How green tea helps lower cholesterol

(–)-epigallocatechin-3-gallate (EGCG) fitting into triangular binding pockets within three different enzymes to inhibit cholesterol biosynthesis

ECG and EGCG (shown) fit into triangular binding pockets within three different enzymes to inhibit cholesterol biosynthesis

Green tea is good for you, but why? Scientists in China are trying to answer one aspect of this huge question by pinpointing which components of green tea help lower cholesterol levels, as well as how they do it.

Green tea has been used in traditional Chinese Medicine for centuries and many studies have demonstrated its numerous health benefits, including its positive action against cardiovascular and neurodegenerative diseases. Polyphenolic compounds constitute most of green tea’s chemical content and have been linked to the disruption of cholesterol biosynthesis in vivo. However, there are so many different compounds in green tea that it has been difficult to work out which ones are active and exactly how these affect biological function.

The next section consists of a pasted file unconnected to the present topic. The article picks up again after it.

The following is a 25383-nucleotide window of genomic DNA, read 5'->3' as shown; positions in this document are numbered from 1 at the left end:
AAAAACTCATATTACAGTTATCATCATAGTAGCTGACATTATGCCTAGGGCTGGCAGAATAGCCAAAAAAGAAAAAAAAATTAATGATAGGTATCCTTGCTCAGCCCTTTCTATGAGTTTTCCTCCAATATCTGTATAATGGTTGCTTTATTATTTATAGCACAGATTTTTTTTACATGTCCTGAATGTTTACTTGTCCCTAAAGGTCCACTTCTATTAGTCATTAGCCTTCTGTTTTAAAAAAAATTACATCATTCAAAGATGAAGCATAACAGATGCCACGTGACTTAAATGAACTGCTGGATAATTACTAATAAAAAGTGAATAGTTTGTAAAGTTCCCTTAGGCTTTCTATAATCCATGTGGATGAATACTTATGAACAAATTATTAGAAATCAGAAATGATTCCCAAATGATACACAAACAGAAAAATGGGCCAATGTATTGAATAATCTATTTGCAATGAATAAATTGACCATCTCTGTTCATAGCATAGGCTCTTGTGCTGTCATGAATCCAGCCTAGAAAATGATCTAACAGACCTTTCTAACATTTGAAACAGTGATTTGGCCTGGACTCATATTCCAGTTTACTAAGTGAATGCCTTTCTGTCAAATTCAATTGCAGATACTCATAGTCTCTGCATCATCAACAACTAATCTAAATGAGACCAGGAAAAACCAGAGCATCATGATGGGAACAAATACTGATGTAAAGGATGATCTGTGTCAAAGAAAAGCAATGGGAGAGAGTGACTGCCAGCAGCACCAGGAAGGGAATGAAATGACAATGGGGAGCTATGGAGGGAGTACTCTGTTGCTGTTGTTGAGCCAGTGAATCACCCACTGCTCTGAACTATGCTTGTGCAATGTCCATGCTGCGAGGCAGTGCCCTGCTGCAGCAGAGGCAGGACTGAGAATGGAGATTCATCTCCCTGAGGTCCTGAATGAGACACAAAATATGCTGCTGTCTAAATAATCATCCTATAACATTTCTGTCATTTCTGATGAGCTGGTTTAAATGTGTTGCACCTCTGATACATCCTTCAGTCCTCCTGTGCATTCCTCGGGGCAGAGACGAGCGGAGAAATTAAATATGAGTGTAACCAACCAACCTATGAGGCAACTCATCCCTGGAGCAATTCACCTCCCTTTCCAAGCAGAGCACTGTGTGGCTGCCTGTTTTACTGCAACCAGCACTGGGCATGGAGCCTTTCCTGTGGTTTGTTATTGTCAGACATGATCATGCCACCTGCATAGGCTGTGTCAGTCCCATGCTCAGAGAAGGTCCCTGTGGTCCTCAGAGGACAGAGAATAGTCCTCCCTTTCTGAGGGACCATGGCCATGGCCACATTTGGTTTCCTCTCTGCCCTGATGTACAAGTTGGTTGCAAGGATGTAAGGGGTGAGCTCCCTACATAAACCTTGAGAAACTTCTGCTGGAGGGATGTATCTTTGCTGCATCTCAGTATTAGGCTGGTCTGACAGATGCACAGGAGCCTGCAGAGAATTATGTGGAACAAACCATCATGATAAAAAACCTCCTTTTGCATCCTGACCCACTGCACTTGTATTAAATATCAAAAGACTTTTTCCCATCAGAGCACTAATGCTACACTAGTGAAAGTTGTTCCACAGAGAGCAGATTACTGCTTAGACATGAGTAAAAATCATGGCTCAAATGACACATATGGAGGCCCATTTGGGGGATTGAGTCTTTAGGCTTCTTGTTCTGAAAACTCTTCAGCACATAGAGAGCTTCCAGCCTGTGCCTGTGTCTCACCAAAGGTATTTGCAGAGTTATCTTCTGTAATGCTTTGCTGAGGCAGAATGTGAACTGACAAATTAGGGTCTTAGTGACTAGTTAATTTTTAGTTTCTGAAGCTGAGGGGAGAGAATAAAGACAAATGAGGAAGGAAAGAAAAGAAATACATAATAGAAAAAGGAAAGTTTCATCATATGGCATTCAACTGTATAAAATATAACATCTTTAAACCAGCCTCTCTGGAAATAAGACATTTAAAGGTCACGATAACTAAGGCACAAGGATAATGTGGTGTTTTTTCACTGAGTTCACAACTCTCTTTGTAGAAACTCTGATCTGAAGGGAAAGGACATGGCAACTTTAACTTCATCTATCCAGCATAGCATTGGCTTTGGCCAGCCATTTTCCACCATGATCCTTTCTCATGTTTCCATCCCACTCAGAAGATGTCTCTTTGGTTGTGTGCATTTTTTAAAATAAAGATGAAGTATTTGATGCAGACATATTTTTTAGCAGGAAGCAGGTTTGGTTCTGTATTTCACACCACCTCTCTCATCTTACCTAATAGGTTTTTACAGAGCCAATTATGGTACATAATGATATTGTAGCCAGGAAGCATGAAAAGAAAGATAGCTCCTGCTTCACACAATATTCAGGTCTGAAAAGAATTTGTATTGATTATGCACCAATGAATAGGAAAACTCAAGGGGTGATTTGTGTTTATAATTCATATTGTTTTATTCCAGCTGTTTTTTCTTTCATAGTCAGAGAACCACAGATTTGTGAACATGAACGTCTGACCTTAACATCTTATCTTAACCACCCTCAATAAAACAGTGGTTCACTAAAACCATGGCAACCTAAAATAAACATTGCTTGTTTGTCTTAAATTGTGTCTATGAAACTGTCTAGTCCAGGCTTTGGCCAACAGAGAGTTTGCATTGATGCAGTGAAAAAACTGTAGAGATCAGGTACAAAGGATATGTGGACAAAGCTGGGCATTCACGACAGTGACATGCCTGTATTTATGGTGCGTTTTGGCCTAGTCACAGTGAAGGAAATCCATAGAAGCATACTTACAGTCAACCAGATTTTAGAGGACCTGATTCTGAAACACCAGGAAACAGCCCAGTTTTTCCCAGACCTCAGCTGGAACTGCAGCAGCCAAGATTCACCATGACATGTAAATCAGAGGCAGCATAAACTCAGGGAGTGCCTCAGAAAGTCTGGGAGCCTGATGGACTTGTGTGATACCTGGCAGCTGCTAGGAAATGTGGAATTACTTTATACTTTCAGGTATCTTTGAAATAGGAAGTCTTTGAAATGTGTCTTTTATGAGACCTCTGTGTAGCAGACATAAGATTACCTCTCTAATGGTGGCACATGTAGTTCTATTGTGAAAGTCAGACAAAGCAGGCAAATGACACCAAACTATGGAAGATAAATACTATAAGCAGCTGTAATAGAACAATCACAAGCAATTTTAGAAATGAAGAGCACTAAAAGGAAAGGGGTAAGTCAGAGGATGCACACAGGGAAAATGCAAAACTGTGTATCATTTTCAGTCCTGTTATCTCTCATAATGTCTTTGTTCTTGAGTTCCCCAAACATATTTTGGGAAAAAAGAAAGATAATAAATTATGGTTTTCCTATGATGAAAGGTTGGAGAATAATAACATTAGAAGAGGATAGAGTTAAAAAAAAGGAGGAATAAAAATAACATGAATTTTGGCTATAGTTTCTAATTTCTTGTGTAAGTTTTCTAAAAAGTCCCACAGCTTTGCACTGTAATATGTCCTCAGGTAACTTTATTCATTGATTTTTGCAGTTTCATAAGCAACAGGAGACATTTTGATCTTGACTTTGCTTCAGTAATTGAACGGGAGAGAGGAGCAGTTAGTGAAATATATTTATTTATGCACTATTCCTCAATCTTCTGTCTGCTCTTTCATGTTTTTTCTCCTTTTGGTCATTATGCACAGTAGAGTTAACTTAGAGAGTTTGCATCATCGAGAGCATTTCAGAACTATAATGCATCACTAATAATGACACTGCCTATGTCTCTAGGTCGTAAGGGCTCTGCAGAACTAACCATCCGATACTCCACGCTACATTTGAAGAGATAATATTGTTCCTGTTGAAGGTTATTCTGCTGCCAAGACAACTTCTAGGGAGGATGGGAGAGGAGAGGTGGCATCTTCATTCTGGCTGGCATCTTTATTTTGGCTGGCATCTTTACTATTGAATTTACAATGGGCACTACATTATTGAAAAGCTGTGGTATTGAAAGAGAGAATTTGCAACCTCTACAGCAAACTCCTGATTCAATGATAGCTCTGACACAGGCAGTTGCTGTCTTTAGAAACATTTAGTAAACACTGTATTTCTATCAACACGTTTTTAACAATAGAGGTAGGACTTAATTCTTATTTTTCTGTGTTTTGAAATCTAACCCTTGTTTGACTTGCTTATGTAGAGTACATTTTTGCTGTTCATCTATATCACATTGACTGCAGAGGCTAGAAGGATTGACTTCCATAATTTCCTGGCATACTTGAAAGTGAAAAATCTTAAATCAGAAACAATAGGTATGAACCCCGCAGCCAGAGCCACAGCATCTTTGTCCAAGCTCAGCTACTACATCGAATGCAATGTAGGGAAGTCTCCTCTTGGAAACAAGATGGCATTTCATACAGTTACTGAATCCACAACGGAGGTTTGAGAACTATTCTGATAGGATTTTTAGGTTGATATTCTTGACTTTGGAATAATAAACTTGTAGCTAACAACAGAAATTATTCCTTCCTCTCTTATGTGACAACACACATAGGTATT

Jun Xu and colleagues at Sun Yat-Sen University tested the activity of three enzymes that are essential for cholesterol biosynthesis in vitro in the presence of four different polyphenols found in green tea. They found that two polyphenols, (–)-epicatechin-3-gallate (ECG) and (–)-epigallocatechin-3-gallate (EGCG), could inhibit all three enzymes simultaneously, whereas the other two polyphenols had no effect.

Read the full Chemistry World story, including expert comments,

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Download the paper for free until 12 June 2014:

Mechanistic studies for tri-targeted inhibition of enzymes involved in cholesterol biosynthesis by green tea polyphenols

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